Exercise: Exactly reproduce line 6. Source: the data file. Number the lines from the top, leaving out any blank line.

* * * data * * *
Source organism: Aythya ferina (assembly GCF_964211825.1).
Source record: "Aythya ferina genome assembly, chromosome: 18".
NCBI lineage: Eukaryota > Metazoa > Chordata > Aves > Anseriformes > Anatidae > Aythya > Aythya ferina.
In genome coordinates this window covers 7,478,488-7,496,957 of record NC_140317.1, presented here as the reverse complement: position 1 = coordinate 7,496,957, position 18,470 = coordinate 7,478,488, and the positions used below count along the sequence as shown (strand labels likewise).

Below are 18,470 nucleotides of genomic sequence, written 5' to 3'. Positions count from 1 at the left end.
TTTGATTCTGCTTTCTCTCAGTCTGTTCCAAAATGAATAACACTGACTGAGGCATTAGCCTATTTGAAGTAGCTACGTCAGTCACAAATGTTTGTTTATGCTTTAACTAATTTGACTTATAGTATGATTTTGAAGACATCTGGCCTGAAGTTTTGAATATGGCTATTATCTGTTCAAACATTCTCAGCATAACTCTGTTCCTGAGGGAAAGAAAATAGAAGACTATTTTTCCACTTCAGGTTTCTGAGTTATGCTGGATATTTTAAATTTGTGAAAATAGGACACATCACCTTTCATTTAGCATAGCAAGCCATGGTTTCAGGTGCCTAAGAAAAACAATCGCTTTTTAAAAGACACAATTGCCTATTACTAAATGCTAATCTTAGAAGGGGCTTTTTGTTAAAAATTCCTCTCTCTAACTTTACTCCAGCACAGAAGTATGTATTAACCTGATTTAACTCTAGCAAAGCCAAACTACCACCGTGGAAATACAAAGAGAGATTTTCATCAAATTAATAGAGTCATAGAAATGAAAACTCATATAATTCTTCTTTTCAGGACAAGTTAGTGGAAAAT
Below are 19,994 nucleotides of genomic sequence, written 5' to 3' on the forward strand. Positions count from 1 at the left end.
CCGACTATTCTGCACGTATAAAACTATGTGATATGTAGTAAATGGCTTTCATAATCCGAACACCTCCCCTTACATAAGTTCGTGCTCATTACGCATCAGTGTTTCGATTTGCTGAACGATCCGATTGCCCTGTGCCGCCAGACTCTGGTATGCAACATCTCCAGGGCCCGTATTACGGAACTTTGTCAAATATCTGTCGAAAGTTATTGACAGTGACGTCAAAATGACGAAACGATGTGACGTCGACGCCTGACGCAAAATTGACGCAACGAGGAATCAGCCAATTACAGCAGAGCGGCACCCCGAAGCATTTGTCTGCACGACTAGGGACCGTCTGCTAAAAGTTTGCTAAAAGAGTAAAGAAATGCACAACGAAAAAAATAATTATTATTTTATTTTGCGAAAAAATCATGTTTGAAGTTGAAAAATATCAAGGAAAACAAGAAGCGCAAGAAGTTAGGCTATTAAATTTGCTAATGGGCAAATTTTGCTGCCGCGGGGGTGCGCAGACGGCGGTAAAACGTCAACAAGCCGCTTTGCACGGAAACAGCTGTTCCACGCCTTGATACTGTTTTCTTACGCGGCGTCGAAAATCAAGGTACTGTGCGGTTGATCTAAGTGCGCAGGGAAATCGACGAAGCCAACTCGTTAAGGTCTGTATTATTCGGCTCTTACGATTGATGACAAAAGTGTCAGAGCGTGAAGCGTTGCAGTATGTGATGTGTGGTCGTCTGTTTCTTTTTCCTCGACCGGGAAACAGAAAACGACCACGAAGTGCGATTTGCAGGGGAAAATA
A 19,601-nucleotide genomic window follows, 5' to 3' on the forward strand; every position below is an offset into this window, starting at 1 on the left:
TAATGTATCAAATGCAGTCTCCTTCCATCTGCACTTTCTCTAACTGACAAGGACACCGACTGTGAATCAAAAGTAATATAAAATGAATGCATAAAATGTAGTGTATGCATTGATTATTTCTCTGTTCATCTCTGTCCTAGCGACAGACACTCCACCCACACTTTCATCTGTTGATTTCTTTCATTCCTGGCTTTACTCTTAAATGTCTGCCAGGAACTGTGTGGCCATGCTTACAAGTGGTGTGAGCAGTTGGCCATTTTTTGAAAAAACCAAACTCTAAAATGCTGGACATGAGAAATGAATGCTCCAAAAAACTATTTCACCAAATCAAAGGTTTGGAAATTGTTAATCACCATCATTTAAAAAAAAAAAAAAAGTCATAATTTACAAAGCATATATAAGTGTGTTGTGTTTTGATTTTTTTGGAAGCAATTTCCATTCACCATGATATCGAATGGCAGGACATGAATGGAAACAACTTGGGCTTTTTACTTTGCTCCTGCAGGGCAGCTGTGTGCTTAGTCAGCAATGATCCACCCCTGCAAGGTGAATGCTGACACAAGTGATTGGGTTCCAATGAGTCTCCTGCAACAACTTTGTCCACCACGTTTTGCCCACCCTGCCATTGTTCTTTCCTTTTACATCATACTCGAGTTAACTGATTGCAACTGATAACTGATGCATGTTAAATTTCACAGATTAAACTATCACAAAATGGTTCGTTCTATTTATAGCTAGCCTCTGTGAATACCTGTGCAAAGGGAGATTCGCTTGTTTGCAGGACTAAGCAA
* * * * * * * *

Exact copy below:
TTTGATTCTGCTTTCTCTCAGTCTGTTCCAAAATGAATAACACTGACTGAGGCATTAGCCTATTTGAAGTAGCTACGTCAGTCACAAATGTTTGTTTATGCTTTAACTAATTTGACTTATAGTATGATTTTGAAGACATCTGGCCTGAAGTTTTGAATATGGCTATTATCTGTTCAAACATTCTCAGCATAACTCTGTTCCTGAGGGAAAGAAAATAGAAGACTATTTTTCCACTTCAGGTTTCTGAGTTATGCTGGATATTTTAAATTTGTGAAAATAGGACACATCACCTTTCATTTAGCATAGCAAGCCATGGTTTCAGGTGCCTAAGAAAAACAATCGCTTTTTAAAAGACACAATTGCCTATTACTAAATGCTAATCTTAGAAGGGGCTTTTTGTTAAAAATTCCTCTCTCTAACTTTACTCCAGCACAGAAGTATGTATTAACCTGATTTAACTCTAGCAAAGCCAAACTACCACCGTGGAAATACAAAGAGAGATTTTCATCAAATTAATAGAGTCATAGAAATGAAAACTCATATAATTCTTCTTTTCAGGACAAGTTAGTGGAAAAT